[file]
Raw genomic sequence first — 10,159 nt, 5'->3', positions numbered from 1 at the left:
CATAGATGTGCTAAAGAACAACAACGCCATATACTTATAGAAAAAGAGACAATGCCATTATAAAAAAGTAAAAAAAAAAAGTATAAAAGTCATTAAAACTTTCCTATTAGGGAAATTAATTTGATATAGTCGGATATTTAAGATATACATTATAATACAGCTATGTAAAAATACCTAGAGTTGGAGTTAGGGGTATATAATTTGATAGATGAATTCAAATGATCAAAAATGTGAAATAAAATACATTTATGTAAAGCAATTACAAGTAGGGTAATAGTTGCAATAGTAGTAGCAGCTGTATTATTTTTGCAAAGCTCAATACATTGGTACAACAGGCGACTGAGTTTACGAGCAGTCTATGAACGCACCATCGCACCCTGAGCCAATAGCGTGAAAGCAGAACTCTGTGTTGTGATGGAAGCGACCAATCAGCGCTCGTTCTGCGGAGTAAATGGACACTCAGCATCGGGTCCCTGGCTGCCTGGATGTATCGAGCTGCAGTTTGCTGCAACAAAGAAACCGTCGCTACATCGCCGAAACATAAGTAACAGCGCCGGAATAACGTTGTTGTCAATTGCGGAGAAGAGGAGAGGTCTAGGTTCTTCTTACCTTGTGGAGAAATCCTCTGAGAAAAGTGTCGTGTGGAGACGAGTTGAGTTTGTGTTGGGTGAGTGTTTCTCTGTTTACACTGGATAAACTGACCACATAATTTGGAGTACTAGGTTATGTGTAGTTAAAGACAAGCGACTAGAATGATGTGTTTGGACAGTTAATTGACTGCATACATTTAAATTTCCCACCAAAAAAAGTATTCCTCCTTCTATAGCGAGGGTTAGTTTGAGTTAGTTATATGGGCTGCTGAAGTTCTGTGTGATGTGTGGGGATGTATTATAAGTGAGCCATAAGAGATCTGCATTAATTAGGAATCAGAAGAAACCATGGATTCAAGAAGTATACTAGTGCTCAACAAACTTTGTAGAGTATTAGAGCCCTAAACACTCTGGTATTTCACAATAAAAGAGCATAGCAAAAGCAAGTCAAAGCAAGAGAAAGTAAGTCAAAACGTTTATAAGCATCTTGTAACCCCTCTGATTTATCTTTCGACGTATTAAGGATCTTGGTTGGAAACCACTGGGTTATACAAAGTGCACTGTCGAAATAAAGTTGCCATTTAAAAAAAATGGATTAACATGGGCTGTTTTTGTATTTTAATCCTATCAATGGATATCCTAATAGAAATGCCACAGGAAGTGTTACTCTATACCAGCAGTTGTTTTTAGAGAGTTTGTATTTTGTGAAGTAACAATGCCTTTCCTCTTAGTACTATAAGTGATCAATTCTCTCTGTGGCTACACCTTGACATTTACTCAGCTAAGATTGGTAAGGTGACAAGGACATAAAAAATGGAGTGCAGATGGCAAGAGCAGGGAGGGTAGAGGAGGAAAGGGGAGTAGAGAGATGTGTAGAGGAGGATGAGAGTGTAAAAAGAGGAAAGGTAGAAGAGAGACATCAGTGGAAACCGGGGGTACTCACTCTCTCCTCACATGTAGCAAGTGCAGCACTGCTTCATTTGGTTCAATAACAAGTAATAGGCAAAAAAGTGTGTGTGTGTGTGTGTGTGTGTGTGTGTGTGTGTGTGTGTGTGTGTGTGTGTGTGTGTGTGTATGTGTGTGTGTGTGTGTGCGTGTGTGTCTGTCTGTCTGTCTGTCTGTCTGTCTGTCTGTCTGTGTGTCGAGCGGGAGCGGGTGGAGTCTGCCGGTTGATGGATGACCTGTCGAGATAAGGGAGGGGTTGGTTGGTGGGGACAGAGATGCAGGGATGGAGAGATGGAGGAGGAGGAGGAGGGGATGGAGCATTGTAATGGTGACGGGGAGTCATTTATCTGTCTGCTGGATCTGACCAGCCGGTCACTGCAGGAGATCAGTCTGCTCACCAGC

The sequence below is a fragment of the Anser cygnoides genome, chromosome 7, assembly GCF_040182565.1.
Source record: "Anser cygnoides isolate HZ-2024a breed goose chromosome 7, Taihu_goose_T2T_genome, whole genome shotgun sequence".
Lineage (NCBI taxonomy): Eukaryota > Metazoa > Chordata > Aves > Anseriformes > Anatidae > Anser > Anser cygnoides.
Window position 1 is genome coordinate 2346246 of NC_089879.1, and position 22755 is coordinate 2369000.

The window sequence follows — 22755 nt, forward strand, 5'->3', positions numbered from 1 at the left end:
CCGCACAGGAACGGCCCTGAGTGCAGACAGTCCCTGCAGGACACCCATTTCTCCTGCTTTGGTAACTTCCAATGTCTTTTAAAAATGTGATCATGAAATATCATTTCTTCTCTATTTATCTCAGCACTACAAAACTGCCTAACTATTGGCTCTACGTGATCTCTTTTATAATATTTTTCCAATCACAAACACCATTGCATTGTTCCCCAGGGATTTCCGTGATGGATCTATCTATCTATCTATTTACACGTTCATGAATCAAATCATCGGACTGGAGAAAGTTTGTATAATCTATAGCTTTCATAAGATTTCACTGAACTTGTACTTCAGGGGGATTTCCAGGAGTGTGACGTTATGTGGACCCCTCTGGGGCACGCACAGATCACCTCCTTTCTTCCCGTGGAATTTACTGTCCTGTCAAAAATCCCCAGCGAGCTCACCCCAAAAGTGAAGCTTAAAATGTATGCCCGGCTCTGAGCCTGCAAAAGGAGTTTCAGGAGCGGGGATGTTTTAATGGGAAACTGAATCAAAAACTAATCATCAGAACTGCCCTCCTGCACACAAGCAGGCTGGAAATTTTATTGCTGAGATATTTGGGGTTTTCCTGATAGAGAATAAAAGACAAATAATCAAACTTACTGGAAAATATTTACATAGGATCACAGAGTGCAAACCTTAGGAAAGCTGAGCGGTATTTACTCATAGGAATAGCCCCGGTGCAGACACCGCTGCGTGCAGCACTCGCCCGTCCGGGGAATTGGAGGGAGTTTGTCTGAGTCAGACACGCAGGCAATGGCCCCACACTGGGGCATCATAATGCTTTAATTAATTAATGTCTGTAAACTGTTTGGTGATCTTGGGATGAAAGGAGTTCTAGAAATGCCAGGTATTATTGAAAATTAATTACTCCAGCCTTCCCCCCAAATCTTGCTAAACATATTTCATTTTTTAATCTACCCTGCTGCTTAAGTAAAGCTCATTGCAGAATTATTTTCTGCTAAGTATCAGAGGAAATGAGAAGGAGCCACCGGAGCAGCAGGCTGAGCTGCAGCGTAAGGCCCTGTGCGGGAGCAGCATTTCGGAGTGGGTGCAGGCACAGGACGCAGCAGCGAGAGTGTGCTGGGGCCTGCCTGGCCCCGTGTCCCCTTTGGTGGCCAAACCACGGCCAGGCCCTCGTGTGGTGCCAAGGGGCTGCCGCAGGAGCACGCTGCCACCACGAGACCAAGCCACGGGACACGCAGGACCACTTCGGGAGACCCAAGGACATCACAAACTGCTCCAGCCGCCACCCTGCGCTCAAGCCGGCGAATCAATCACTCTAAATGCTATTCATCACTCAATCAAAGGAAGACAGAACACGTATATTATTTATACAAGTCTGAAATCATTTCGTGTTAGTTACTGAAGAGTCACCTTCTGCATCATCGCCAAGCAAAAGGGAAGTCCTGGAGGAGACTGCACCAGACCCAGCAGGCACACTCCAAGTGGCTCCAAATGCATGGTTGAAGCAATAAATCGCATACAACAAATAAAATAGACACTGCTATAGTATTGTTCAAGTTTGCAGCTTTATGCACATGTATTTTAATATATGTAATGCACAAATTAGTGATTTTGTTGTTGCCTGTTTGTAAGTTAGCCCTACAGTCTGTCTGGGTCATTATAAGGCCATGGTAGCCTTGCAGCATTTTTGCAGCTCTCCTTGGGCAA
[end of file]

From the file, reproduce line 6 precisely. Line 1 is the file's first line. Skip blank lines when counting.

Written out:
Window position 1 is genome coordinate 2346246 of NC_089879.1, and position 22755 is coordinate 2369000.